Jan 02

Answers Mets Hope To Get This Season

The New York Mets have more than a few questions that could be answered after this season. How they are will determine the progress of their rebuilding phase, or if they have to start over again.

If these issues are addressed in the positive, next winter could be especially brutal. Sandy Alderson could survive, but it’s doubtful Terry Collins would be extended again.

Here are the players under the most scrutiny:

Matt Harvey: Any pitcher coming off elbow surgery is a concern, but we’re talking about the club’s marquee arm, one whom they are basing their future. If he proves healthy and has a good season, the Mets could entertain thoughts about signing him to a long-term contract to bypass his arbitration years. If he’s not healthy or is re-injured, how can the Mets go into next off-season assuming he’ll come back strong in 2016? Answer: They can’t.

WHEELER: Facing a big year. (AP)

WHEELER: Facing a big year. (AP)

Zack Wheeler: The Mets resisted trade overtures for him in the belief he’ll blossom into a star. That could happen if he learns to improve his control and reduce his pitch count. That would be the next step in his development. If this is a lackluster season and Noah Syndergaard shows something, they might listen, especially if they don’t fill their offensive holes or still have a question at shortstop.

Jon Niese: Often injured and ineffective, teams no longer clamor for him. If he halfway lives up to expectations perhaps that might enhance his trade value and it will be easier to move him. They might be able to do that at the trade deadline if he has a strong first half. If Niese is a bust this season, the Mets will be looking for another left-hander next winter.

Juan Lagares: He’s the Mets’ centerfielder based on a limited window last year. He needs to improve his on-base percentage if he’s to become their leadoff hitter. If he doesn’t make strides in that direction, the Mets could again be looking at a centerfielder and leadoff hitter. Ideally, they would like to fill both voids with the same player. They have a chance to do that with Lagares.

Curtis Granderson: Twenty homers won’t cut it. Another mediocre season will have the Mets looking again and staring at another non-productive long-term contract. Since the Mets aren’t prone to eat lousy contracts, there could be two more years of heavy strikeouts.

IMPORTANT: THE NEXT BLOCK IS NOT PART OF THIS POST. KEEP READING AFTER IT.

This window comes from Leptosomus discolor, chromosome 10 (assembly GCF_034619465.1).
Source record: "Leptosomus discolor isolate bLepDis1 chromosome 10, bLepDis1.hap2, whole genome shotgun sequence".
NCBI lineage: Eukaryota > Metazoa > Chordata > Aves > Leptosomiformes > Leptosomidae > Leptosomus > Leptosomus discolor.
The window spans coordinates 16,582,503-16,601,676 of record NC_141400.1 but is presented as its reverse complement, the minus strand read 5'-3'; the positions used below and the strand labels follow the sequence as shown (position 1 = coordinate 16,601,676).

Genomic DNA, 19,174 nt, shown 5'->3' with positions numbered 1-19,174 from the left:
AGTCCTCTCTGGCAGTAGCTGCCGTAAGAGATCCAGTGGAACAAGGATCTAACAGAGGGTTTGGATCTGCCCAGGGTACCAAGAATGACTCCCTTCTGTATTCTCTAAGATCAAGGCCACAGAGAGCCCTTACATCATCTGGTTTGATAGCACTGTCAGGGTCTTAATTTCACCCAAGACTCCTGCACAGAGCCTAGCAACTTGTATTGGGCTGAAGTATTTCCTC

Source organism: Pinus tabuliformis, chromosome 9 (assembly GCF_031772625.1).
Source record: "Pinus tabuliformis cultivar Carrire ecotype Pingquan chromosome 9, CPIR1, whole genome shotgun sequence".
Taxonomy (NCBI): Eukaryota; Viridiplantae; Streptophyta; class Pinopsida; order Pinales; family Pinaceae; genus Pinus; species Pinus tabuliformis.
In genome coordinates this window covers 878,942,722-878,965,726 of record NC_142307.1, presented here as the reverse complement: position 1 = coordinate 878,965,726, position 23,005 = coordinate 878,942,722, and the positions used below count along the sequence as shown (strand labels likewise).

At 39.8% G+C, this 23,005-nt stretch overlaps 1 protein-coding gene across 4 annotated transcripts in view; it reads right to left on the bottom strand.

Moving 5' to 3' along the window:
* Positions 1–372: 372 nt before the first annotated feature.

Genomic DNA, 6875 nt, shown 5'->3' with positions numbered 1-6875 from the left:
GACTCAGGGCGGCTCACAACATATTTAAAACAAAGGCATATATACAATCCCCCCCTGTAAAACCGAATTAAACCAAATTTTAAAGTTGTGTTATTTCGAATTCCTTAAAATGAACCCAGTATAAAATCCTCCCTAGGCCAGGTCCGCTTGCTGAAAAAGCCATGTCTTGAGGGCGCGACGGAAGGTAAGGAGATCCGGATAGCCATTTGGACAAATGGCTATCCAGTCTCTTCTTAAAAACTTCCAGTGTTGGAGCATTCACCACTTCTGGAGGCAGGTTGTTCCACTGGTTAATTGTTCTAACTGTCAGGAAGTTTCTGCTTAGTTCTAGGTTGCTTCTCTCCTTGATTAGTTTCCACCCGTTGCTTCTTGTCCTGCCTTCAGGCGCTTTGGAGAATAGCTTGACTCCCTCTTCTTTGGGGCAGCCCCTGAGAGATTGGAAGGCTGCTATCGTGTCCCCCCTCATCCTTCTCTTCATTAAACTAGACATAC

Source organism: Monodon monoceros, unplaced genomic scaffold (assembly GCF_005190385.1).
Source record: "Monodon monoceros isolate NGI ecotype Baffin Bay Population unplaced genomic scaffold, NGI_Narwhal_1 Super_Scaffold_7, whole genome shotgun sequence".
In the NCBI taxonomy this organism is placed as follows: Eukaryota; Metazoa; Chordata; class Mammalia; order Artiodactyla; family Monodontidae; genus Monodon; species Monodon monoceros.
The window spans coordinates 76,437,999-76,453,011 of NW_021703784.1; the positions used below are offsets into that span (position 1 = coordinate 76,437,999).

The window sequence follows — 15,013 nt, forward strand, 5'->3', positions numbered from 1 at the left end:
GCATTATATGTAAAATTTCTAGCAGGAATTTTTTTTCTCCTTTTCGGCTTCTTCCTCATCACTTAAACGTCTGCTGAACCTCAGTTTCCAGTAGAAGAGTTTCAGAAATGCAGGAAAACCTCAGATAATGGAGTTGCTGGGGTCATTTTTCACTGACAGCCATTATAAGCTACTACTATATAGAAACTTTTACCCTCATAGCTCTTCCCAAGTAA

David Wright: He hasn’t hit over 25 homers or driven in at least 100 runs since 2010. For the most part, attribute injuries. If he’s healthy and produces mediocre-to-poor numbers, there will be even more grumbling about his contract. I’ve written Wright is the Mets’ most pressing question, even more than Harvey. A bounce-back season will answer a lot of questions.

Wilmer Flores: He enters spring training with the inside track at shortstop. The Mets eschewed several more expensive options the past two years in the hope Flores would answer this question on the cheap. If he doesn’t pan out this year, they just might be forced to pay in the free-agent market or deal one of their young pitchers.

 

Dec 16

Trade Of Gee Won’t Happen Soon

Speaking today at the Mets’ holiday party, GM Sandy Alderson said not to look for anything involving Dillon Gee soon.

“I’d say activity will pick up significantly in January across the board,’’ Alderson said. “That’s probably the likely time frame for us as well.’’

Given that, don’t be surprised if he’s with the team in Port St. Lucie. I wouldn’t even be shocked to see him on the Opening Day roster.

A lifetime 40-34 pitcher with a $5 million contract, and with the Mets making it clear they want to trade him ahead of Jon Niese and Bartolo Colon, his value isn’t that high. And, with the free-agent market still heavy, teams will look there before trading.

Alderson said the Mets are unlikely to bid on South Korean shortstop Jung-Ho Kang, which means there’s a high probability of Opening Day job going to Wilmer Flores.

Dec 15

Would Rather Have Germen Over Mayberry